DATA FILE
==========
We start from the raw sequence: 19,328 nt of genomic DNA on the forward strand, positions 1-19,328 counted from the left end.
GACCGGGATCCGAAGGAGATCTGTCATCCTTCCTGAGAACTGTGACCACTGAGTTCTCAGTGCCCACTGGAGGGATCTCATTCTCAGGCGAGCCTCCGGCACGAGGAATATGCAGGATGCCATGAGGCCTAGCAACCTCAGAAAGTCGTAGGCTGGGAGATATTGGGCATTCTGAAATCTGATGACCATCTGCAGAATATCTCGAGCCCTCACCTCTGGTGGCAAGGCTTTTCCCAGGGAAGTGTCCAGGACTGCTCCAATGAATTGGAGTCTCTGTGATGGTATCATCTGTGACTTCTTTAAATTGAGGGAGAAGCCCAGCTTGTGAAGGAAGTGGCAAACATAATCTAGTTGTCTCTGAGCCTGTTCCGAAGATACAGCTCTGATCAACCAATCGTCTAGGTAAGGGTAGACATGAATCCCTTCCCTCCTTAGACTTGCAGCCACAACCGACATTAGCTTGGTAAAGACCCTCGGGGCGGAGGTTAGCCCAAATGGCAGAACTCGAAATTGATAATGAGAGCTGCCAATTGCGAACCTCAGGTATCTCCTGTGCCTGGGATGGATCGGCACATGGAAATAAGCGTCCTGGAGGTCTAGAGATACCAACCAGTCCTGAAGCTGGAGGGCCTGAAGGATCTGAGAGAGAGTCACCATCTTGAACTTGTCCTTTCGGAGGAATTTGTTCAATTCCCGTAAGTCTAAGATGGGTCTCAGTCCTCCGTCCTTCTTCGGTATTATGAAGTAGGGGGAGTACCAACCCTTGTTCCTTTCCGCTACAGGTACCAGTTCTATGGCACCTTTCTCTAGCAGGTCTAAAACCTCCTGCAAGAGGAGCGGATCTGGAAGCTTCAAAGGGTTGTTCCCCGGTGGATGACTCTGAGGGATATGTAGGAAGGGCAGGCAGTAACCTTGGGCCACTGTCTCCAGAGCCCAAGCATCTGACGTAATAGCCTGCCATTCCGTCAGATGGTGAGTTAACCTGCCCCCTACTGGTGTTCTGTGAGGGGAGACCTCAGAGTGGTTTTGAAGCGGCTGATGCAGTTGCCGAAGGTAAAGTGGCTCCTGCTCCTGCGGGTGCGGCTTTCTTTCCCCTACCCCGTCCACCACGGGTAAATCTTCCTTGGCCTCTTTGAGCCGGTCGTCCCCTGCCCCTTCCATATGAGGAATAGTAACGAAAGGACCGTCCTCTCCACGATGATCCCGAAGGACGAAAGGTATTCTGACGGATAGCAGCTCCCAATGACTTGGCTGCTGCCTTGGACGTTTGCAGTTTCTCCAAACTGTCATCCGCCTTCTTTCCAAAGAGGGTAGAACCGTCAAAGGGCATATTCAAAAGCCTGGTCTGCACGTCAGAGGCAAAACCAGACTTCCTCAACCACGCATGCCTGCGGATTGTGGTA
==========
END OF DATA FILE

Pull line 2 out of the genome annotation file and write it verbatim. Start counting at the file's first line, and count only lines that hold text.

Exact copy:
GACCGGGATCCGAAGGAGATCTGTCATCCTTCCTGAGAACTGTGACCACTGAGTTCTCAGTGCCCACTGGAGGGATCTCATTCTCAGGCGAGCCTCCGGCACGAGGAATATGCAGGATGCCATGAGGCCTAGCAACCTCAGAAAGTCGTAGGCTGGGAGATATTGGGCATTCTGAAATCTGATGACCATCTGCAGAATATCTCGAGCCCTCACCTCTGGTGGCAAGGCTTTTCCCAGGGAAGTGTCCAGGACTGCTCCAATGAATTGGAGTCTCTGTGATGGTATCATCTGTGACTTCTTTAAATTGAGGGAGAAGCCCAGCTTGTGAAGGAAGTGGCAAACATAATCTAGTTGTCTCTGAGCCTGTTCCGAAGATACAGCTCTGATCAACCAATCGTCTAGGTAAGGGTAGACATGAATCCCTTCCCTCCTTAGACTTGCAGCCACAACCGACATTAGCTTGGTAAAGACCCTCGGGGCGGAGGTTAGCCCAAATGGCAGAACTCGAAATTGATAATGAGAGCTGCCAATTGCGAACCTCAGGTATCTCCTGTGCCTGGGATGGATCGGCACATGGAAATAAGCGTCCTGGAGGTCTAGAGATACCAACCAGTCCTGAAGCTGGAGGGCCTGAAGGATCTGAGAGAGAGTCACCATCTTGAACTTGTCCTTTCGGAGGAATTTGTTCAATTCCCGTAAGTCTAAGATGGGTCTCAGTCCTCCGTCCTTCTTCGGTATTATGAAGTAGGGGGAGTACCAACCCTTGTTCCTTTCCGCTACAGGTACCAGTTCTATGGCACCTTTCTCTAGCAGGTCTAAAACCTCCTGCAAGAGGAGCGGATCTGGAAGCTTCAAAGGGTTGTTCCCCGGTGGATGACTCTGAGGGATATGTAGGAAGGGCAGGCAGTAACCTTGGGCCACTGTCTCCAGAGCCCAAGCATCTGACGTAATAGCCTGCCATTCCGTCAGATGGTGAGTTAACCTGCCCCCTACTGGTGTTCTGTGAGGGGAGACCTCAGAGTGGTTTTGAAGCGGCTGATGCAGTTGCCGAAGGTAAAGTGGCTCCTGCTCCTGCGGGTGCGGCTTTCTTTCCCCTACCCCGTCCACCACGGGTAAATCTTCCTTGGCCTCTTTGAGCCGGTCGTCCCCTGCCCCTTCCATATGAGGAATAGTAACGAAAGGACCGTCCTCTCCACGATGATCCCGAAGGACGAAAGGTATTCTGACGGATAGCAGCTCCCAATGACTTGGCTGCTGCCTTGGACGTTTGCAGTTTCTCCAAACTGTCATCCGCCTTCTTTCCAAAGAGGGTAGAACCGTCAAAGGGCATATTCAAAAGCCTGGTCTGCACGTCAGAGGCAAAACCAGACTTCCTCAACCACGCATGCCTGCGGATTGTGGTA